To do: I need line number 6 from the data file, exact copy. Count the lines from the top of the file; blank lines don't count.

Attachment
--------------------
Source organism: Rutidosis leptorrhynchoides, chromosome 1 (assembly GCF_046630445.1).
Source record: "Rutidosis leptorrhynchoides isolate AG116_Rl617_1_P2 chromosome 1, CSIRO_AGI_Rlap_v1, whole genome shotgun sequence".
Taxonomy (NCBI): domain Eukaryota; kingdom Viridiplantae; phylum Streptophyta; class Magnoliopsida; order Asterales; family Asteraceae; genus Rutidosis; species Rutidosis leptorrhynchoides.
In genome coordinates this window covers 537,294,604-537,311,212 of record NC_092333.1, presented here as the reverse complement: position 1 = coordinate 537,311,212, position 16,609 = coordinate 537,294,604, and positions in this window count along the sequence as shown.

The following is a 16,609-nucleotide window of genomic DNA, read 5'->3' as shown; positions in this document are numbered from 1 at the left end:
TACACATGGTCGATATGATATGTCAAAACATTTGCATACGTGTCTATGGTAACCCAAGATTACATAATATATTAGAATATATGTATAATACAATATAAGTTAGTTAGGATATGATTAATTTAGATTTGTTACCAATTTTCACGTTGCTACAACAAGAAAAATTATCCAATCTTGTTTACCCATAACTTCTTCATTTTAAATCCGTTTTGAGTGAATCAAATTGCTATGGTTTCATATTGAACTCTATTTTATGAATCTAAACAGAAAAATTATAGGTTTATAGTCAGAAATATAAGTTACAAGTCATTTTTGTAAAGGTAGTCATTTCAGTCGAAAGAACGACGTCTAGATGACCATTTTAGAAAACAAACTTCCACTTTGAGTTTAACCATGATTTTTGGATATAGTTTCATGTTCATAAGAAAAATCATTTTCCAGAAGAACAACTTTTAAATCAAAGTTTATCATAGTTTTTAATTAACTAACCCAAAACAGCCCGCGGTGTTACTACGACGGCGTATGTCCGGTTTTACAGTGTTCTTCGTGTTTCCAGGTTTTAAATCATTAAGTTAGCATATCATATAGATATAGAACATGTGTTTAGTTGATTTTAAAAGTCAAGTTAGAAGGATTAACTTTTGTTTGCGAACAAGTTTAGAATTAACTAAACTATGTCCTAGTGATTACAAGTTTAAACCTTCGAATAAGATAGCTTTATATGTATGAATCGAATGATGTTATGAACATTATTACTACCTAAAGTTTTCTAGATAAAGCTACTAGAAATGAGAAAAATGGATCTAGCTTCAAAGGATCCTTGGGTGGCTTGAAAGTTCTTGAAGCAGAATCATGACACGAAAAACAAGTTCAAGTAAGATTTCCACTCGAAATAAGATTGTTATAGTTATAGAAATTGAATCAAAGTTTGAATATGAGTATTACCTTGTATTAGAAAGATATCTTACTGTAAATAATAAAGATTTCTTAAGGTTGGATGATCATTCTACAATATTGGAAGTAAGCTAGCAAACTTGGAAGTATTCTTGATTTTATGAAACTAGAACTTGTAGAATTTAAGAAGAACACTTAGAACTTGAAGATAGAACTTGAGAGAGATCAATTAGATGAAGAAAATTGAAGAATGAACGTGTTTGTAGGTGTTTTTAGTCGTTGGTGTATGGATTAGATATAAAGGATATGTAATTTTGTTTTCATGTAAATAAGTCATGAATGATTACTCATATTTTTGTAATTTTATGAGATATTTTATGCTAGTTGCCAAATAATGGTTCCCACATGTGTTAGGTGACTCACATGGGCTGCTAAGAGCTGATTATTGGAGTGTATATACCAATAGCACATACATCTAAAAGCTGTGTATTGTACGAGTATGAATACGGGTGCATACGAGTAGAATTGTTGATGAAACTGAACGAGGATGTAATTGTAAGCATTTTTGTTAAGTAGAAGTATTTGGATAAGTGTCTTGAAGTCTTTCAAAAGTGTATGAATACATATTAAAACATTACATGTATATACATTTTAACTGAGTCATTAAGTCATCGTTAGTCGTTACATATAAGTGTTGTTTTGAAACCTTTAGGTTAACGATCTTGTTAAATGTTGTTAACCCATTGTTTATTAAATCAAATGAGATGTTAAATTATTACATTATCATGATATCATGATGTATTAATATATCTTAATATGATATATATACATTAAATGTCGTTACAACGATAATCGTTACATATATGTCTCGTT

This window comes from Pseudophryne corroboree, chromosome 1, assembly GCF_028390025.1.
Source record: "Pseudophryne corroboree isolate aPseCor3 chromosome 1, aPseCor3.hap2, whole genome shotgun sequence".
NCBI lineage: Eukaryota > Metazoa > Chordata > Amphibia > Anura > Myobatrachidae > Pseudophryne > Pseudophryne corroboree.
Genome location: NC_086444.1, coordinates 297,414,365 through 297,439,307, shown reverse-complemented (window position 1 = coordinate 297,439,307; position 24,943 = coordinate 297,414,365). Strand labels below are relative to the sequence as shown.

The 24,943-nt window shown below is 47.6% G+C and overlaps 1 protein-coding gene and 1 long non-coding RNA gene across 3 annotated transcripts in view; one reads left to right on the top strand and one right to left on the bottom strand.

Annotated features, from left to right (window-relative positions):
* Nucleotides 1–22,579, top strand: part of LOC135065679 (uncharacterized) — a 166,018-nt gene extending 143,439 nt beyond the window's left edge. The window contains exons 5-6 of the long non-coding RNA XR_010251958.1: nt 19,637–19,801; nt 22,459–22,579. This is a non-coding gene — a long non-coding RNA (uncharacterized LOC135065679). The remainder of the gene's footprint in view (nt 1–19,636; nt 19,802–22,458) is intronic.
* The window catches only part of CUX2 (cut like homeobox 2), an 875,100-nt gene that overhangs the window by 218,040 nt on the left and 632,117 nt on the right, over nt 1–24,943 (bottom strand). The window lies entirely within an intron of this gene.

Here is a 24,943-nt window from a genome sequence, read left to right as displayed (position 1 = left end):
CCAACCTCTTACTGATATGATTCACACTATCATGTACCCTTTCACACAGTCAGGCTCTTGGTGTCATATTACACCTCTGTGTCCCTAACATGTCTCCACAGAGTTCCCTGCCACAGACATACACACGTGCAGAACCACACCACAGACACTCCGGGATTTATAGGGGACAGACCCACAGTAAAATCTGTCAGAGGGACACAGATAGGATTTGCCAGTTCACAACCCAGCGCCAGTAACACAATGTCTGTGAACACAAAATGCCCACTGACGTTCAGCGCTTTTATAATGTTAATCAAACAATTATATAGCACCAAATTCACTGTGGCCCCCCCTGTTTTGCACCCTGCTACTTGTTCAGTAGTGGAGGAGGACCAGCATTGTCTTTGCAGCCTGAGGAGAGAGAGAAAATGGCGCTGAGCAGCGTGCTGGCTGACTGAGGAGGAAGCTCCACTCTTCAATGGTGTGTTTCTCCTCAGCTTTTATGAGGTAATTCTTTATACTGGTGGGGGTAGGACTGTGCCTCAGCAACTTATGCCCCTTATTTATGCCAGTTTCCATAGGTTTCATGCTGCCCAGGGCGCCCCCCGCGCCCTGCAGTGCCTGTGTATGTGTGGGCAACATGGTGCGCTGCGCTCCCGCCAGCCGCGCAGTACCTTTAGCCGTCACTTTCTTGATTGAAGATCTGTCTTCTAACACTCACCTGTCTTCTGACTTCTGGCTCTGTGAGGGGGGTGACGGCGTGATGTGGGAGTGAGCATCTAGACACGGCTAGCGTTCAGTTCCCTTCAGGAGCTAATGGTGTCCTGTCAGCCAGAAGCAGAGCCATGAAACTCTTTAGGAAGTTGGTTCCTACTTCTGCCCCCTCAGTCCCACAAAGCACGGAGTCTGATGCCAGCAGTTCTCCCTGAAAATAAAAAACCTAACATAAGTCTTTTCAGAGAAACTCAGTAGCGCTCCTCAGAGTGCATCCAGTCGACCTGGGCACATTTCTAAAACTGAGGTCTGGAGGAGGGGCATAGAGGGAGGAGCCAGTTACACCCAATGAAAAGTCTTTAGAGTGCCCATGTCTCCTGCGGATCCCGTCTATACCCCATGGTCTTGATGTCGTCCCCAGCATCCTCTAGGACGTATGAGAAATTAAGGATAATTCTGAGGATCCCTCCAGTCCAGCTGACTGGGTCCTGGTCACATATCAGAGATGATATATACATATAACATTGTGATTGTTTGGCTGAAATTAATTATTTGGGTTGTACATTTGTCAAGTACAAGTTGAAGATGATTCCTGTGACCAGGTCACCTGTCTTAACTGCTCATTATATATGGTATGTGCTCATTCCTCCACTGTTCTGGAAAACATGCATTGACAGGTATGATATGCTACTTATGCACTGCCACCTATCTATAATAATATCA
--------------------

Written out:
TACACATGGTCGATATGATATGTCAAAACATTTGCATACGTGTCTATGGTAACCCAAGATTACATAATATATTAGAATATATGTATAATACAATATAAGTTAGTTAGGATATGATTAATTTAGATTTGTTACCAATTTTCACGTTGCTACAACAAGAAAAATTATCCAATCTTGTTTACCCATAACTTCTTCATTTTAAATCCGTTTTGAGTGAATCAAATTGCTATGGTTTCATATTGAACTCTATTTTATGAATCTAAACAGAAAAATTATAGGTTTATAGTCAGAAATATAAGTTACAAGTCATTTTTGTAAAGGTAGTCATTTCAGTCGAAAGAACGACGTCTAGATGACCATTTTAGAAAACAAACTTCCACTTTGAGTTTAACCATGATTTTTGGATATAGTTTCATGTTCATAAGAAAAATCATTTTCCAGAAGAACAACTTTTAAATCAAAGTTTATCATAGTTTTTAATTAACTAACCCAAAACAGCCCGCGGTGTTACTACGACGGCGTATGTCCGGTTTTACAGTGTTCTTCGTGTTTCCAGGTTTTAAATCATTAAGTTAGCATATCATATAGATATAGAACATGTGTTTAGTTGATTTTAAAAGTCAAGTTAGAAGGATTAACTTTTGTTTGCGAACAAGTTTAGAATTAACTAAACTATGTCCTAGTGATTACAAGTTTAAACCTTCGAATAAGATAGCTTTATATGTATGAATCGAATGATGTTATGAACATTATTACTACCTAAAGTTTTCTAGATAAAGCTACTAGAAATGAGAAAAATGGATCTAGCTTCAAAGGATCCTTGGGTGGCTTGAAAGTTCTTGAAGCAGAATCATGACACGAAAAACAAGTTCAAGTAAGATTTCCACTCGAAATAAGATTGTTATAGTTATAGAAATTGAATCAAAGTTTGAATATGAGTATTACCTTGTATTAGAAAGATATCTTACTGTAAATAATAAAGATTTCTTAAGGTTGGATGATCATTCTACAATATTGGAAGTAAGCTAGCAAACTTGGAAGTATTCTTGATTTTATGAAACTAGAACTTGTAGAATTTAAGAAGAACACTTAGAACTTGAAGATAGAACTTGAGAGAGATCAATTAGATGAAGAAAATTGAAGAATGAACGTGTTTGTAGGTGTTTTTAGTCGTTGGTGTATGGATTAGATATAAAGGATATGTAATTTTGTTTTCATGTAAATAAGTCATGAATGATTACTCATATTTTTGTAATTTTATGAGATATTTTATGCTAGTTGCCAAATAATGGTTCCCACATGTGTTAGGTGACTCACATGGGCTGCTAAGAGCTGATTATTGGAGTGTATATACCAATAGCACATACATCTAAAAGCTGTGTATTGTACGAGTATGAATACGGGTGCATACGAGTAGAATTGTTGATGAAACTGAACGAGGATGTAATTGTAAGCATTTTTGTTAAGTAGAAGTATTTGGATAAGTGTCTTGAAGTCTTTCAAAAGTGTATGAATACATATTAAAACATTACATGTATATACATTTTAACTGAGTCATTAAGTCATCGTTAGTCGTTACATATAAGTGTTGTTTTGAAACCTTTAGGTTAACGATCTTGTTAAATGTTGTTAACCCATTGTTTATTAAATCAAATGAGATGTTAAATTATTACATTATCATGATATCATGATGTATTAATATATCTTAATATGATATATATACATTAAATGTCGTTACAACGATAATCGTTACATATATGTCTCGTT